A great way to use ChatterPix Kids is to have students use it to record themselves talking as if they were the person in the pictures they use in the app. Consider having students read a quote from that person. Or have students read a short biographical detail about the person while recording in ChatterPix Kids.

Monday, June 22, 2020

NASA Selfies - Put Yourself in Space and Learn a Bit About It

NASA Selfies is a fun and free app for "taking a selfie in space." What it really does is just put your face into the helmet of a space suit that is floating in space. You can pick the background for your space selfie. Backgrounds are provided from NASA's huge library of images. When you pick a background, you can tap on it to learn more about what is shown in the picture. For example, I chose the background of Pinwheel Galaxy then tapped on it to read about that infrared image captured by NASA's Spitzer Space Telescope.

Using NASA Selfies doesn't require you to sign-up or sign-into any kind of account. The selfies that you make with the app are saved directly on your phone or tablet's camera roll. After your image is saved you can share it however you normally share images from your phone or tablet.

Get NASA Selfies for iOS here and get the Android version here

Applications for Education
NASA Selfies could be a fun app to let students use to inspire a little curiosity about space. It could also be good for capturing some fun pictures to use in a presentation of simple video like those created with Adobe Spark video.

Sunday, June 21, 2020

Spacecraft AR - Explore NASA Spacecraft With Augmented Reality

Spacecraft AR is a free iPad and Android app offered by NASA's Jet Propulsion Laboratory. The app enables students to learn about various NASA spacecraft including the Curiosity rover, Voyager, Mars Exploration Rover, and a handful of other spacecraft. Spacecraft AR includes information about each spacecraft's development and use.

With Spacecraft AR installed and open on their iPads or phones, students can select a spacecraft or mission then point their iPads or phones at a flat floor or wall see the spacecraft appear. Once the spacecraft appears on screen students can move to see other angles of the spacecraft and move the spacecraft. Students can also pinch and zoom to change the size of spacecraft they're looking at.

Spacecraft AR reminds me of NASA's previous AR app, Spacecraft 3D. The key difference between the two is that Spacecraft 3D required students to scan a printed target in order to make spacecraft appear on screen. Spacecraft AR does not have that requirement, but it does require that you have a fairly recent iPad or Android device that has either Apple's ARKit or Google Play Services for AR (formerly known as ARCore).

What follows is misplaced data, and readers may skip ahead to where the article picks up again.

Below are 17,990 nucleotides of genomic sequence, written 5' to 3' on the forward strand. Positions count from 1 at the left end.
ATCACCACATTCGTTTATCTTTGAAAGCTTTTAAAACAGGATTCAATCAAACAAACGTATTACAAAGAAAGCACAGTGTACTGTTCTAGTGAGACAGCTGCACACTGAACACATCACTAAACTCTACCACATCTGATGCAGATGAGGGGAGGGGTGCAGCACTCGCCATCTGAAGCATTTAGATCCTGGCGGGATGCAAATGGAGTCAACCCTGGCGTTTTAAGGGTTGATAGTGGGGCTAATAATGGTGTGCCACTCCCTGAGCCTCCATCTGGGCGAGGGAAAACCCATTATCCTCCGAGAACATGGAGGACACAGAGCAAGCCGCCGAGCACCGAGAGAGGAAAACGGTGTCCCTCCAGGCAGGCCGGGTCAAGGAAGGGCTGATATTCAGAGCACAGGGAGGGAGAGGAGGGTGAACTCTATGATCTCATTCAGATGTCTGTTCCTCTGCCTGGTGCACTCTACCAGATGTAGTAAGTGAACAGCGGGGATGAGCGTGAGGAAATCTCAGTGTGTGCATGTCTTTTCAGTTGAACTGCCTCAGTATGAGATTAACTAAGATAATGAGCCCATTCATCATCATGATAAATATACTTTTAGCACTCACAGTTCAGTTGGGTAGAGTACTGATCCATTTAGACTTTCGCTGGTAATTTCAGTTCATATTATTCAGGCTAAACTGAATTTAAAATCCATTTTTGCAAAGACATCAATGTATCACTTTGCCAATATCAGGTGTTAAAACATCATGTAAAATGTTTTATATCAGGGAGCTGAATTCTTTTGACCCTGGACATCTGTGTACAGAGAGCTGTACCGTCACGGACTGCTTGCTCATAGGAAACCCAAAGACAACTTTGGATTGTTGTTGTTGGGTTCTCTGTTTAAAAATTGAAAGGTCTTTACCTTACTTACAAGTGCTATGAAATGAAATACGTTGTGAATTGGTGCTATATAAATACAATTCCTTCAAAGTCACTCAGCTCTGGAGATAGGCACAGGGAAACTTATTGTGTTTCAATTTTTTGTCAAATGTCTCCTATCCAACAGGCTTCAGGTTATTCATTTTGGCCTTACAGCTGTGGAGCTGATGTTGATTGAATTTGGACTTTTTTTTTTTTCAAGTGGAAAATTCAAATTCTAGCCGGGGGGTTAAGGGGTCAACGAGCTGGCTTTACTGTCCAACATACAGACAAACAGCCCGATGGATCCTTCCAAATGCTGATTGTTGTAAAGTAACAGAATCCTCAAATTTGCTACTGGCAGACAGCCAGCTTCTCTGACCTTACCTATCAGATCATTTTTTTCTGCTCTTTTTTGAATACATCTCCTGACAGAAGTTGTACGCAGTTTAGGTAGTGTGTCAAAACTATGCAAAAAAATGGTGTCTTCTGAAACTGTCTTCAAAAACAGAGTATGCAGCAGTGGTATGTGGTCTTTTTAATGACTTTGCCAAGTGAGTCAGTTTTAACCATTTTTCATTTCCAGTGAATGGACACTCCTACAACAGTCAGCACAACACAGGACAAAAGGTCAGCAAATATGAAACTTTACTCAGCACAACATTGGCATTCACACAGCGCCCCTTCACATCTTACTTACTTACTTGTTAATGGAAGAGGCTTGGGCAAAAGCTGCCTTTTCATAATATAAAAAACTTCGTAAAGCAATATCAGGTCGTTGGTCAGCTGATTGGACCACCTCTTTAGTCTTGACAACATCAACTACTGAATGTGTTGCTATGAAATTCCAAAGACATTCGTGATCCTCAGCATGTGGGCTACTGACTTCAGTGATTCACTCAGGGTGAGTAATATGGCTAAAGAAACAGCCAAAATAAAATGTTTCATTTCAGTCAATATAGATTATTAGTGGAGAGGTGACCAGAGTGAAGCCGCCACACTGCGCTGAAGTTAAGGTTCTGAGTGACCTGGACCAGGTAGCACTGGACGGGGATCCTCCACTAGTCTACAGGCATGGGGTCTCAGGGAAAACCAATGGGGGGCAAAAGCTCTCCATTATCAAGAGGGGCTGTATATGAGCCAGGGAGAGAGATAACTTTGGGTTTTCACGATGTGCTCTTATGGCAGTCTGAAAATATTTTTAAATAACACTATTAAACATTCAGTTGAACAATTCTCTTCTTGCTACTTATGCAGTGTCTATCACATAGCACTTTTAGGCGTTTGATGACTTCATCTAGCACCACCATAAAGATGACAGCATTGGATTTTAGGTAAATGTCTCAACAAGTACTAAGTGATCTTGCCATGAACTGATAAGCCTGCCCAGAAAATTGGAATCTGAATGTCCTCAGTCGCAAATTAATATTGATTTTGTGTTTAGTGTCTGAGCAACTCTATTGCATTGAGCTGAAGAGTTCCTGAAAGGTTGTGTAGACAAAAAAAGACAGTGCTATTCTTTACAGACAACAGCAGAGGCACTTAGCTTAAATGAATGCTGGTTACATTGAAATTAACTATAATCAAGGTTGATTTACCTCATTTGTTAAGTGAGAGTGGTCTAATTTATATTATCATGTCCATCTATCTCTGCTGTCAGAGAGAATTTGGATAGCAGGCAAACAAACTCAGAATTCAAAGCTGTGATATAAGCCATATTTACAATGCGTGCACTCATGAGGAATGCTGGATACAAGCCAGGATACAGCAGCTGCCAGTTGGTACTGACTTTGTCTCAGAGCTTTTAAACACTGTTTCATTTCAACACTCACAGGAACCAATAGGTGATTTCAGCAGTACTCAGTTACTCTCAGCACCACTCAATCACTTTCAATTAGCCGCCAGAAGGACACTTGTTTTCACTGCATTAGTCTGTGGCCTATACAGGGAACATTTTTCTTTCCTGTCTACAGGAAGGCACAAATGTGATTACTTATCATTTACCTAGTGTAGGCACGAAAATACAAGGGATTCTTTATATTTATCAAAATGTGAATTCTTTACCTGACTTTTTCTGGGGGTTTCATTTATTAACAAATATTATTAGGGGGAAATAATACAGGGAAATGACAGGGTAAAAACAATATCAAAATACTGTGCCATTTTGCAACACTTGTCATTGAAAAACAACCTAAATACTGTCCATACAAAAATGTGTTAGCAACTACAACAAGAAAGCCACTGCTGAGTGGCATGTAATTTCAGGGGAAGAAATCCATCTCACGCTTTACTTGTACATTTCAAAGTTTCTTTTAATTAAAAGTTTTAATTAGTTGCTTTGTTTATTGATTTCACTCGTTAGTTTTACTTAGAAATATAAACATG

Get the iPad app here and the Android version here.

Applications for Education
Spacecraft AR and Spacecraft 3D are fun apps for students to use to learn about the robotic spacecraft that NASA uses or has used to explore our solar system. I think that the app could be used by students of any age, but it probably best for kids of upper elementary school and middle school age.

Thursday, June 4, 2020

Try Your Hand at Bird Identification With the Audubon Bird App

We have a bunch of bird feeders hanging outside of house. My daughters love seeing the various birds that visit our feeders. I particularly enjoy seeing orioles come to one of our feeders. My daughters (2 and 3 years old) are curious about the names of many of the birds that come to the feeders. Orioles, robins, and chickadees are easy for me to identify. There are many birds that visit our feeders that I can't identify right away. That's why I've installed the Audubon Bird Guide app on my Android phone (an iOS version is also available).

The Audubon Bird Guide app is very helpful in identifying the birds that you see but don't know the names of. When you open the app tap on "identify bird" and you'll be taken to a screen where you then make a few selections to narrow down the list of birds that are possibly in your area. Those selections include your location, the month of the year, the relative size of the bird, the color(s) of the bird, and activity of the bird. After making those selections you'll see a list of birds with pictures. My favorite part of the app is that you can listen to recordings of bird songs/ calls to further help you identify the bird that you saw.

How to use the Audubon Bird Guide app from Audubon.org on Vimeo.

Applications for Education